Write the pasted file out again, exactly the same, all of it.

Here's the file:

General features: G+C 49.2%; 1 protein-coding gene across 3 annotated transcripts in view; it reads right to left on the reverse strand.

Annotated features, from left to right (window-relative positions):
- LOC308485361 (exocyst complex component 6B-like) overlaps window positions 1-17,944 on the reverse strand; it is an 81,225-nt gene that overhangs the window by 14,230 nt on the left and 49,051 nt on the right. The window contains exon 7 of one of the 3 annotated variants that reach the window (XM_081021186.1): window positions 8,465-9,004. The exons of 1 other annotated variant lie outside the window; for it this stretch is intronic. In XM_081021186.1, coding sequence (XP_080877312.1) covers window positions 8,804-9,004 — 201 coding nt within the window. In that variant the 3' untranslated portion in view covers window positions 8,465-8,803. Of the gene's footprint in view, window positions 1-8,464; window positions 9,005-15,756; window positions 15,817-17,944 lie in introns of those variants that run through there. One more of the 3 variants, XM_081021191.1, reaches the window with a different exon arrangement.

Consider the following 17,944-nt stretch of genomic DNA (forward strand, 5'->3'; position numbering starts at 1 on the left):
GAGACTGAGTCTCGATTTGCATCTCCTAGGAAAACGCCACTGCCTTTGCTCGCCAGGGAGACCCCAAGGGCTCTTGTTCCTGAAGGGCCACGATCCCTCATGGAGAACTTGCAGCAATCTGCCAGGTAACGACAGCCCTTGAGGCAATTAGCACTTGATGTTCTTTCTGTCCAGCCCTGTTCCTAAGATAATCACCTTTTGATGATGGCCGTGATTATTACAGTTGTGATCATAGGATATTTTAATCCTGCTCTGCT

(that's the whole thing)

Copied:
General features: G+C 49.2%; 1 protein-coding gene across 3 annotated transcripts in view; it reads right to left on the reverse strand.

Annotated features, from left to right (window-relative positions):
- LOC308485361 (exocyst complex component 6B-like) overlaps window positions 1-17,944 on the reverse strand; it is an 81,225-nt gene that overhangs the window by 14,230 nt on the left and 49,051 nt on the right. The window contains exon 7 of one of the 3 annotated variants that reach the window (XM_081021186.1): window positions 8,465-9,004. The exons of 1 other annotated variant lie outside the window; for it this stretch is intronic. In XM_081021186.1, coding sequence (XP_080877312.1) covers window positions 8,804-9,004 — 201 coding nt within the window. In that variant the 3' untranslated portion in view covers window positions 8,465-8,803. Of the gene's footprint in view, window positions 1-8,464; window positions 9,005-15,756; window positions 15,817-17,944 lie in introns of those variants that run through there. One more of the 3 variants, XM_081021191.1, reaches the window with a different exon arrangement.

Consider the following 17,944-nt stretch of genomic DNA (forward strand, 5'->3'; position numbering starts at 1 on the left):
GAGACTGAGTCTCGATTTGCATCTCCTAGGAAAACGCCACTGCCTTTGCTCGCCAGGGAGACCCCAAGGGCTCTTGTTCCTGAAGGGCCACGATCCCTCATGGAGAACTTGCAGCAATCTGCCAGGTAACGACAGCCCTTGAGGCAATTAGCACTTGATGTTCTTTCTGTCCAGCCCTGTTCCTAAGATAATCACCTTTTGATGATGGCCGTGATTATTACAGTTGTGATCATAGGATATTTTAATCCTGCTCTGCT